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Wound healing: a new perspective on glucosylated tetrahydrocurcumin

Authors Rao A, Pradad E, Deepthi SS, Haritha V, Ramakrishna S, Madhusudan K, Surekha MV, Rama Y, Rao V

Received 19 March 2015

Accepted for publication 7 May 2015

Published 13 July 2015 Volume 2015:9 Pages 3579—3588


Checked for plagiarism Yes

Review by Single anonymous peer review

Peer reviewer comments 4

Editor who approved publication: Professor Shu-Feng Zhou

Adari Bhaskar Rao,1 Ernala Prasad,1 Seelam Siva Deepthi,1 Vennapusa Haritha,1 Sistla Ramakrishna,1 Kuncha Madhusudan,1 Mullapudi Venkata Surekha,2 Yerramilli Sri Rama Venkata Rao3

1Medicinal Chemistry and Pharmacology Division, Council of Scientific and Industrial Research – Indian Institute of Chemical Technology, 2Pathology Division, National Institute of Nutrition, 3Ashian Herbex Ltd, Hyderabad, AP, India

Abstract: Wound healing represents a dynamic set of coordinated physiological processes observed in response to tissue injury. Several natural products are known to accelerate the process of wound healing. Tetrahydrocurcumin (THC), an in vivo biotransformed product/metabolite of curcumin, is known to exhibit a wide spectrum of biological activities similar to those of native curcuminoids. The poor bioavailability of these curcuminoids limits their clinical applications. The present study highlights the percutaneous absorption and wound healing activity of glucosyl-conjugated THC (glucosyl-THC) in male Wistar rats. A high plasma concentration of glucosyl-THC (4.35 µg/mL) was found in rats 3 hours after application. A significant enhanced wound healing activity and reduced epithelialization time were observed in rats that received glucosyl-THC. This may have been due to the improved bioavailability of the glucosyl compound. The nonstaining and lack of skin-sensitive side effects render the bioconjugated glucosyl-THC a promising therapeutic compound in the management of excision wounds and in cosmetic applications, in the near future.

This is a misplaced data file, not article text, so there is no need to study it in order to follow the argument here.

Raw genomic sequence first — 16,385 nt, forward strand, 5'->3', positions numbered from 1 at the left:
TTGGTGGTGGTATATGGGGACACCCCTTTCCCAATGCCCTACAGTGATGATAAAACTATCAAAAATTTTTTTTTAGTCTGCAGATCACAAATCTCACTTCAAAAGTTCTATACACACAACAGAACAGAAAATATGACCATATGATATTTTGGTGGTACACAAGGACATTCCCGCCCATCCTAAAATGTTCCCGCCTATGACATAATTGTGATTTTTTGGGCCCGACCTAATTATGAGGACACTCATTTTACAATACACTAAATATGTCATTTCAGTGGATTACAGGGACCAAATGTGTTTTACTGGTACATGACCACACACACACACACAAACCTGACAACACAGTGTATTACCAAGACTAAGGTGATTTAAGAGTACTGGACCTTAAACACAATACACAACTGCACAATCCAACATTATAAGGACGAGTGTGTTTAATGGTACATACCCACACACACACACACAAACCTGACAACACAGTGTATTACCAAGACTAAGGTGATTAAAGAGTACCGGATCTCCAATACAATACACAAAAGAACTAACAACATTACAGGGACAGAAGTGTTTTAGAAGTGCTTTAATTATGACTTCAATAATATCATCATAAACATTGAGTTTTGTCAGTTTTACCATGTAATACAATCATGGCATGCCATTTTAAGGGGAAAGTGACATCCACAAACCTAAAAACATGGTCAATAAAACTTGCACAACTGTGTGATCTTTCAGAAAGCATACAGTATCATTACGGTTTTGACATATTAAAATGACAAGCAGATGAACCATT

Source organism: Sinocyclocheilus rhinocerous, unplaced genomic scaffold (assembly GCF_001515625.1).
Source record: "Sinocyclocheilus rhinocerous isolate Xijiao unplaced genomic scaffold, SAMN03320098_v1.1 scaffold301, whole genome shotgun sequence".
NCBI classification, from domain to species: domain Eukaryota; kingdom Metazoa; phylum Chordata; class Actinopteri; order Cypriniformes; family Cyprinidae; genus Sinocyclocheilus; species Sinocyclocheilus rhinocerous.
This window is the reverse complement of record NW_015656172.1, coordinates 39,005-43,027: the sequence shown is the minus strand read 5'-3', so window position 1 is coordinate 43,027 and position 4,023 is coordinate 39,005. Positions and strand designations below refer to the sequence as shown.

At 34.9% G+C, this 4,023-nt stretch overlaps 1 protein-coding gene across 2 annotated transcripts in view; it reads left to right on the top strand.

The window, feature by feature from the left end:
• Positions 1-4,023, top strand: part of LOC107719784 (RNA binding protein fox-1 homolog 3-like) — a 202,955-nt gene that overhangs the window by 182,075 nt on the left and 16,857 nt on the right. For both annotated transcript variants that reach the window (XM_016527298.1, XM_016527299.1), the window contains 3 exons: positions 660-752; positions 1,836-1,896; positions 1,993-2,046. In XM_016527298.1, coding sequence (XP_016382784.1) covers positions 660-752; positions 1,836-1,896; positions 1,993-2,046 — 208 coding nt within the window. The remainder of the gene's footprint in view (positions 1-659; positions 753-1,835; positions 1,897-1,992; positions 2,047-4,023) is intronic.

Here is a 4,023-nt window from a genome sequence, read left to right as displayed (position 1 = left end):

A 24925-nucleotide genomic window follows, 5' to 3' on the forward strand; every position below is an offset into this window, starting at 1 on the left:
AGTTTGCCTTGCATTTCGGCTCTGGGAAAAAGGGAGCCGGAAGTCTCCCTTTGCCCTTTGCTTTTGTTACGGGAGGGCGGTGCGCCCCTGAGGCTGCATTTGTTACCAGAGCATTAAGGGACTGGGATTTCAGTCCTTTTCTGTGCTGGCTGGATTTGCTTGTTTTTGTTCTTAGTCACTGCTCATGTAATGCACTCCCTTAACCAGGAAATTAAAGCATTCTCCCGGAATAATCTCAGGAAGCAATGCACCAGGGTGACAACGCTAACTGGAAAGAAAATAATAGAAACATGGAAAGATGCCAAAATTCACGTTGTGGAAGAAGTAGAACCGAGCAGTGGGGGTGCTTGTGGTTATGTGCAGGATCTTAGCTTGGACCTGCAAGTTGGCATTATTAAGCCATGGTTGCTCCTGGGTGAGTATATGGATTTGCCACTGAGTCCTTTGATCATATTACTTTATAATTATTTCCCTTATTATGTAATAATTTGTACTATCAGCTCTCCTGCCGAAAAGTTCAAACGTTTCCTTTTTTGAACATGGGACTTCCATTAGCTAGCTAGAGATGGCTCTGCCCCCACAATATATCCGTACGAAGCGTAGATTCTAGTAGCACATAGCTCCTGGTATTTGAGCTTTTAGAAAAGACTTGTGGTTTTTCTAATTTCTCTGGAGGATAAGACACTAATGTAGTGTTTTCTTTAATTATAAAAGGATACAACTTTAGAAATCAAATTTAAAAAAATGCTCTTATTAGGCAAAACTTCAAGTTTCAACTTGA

Keywords: glucosylation, epithelialization, granulation tissue, cosmetic, therapeutic

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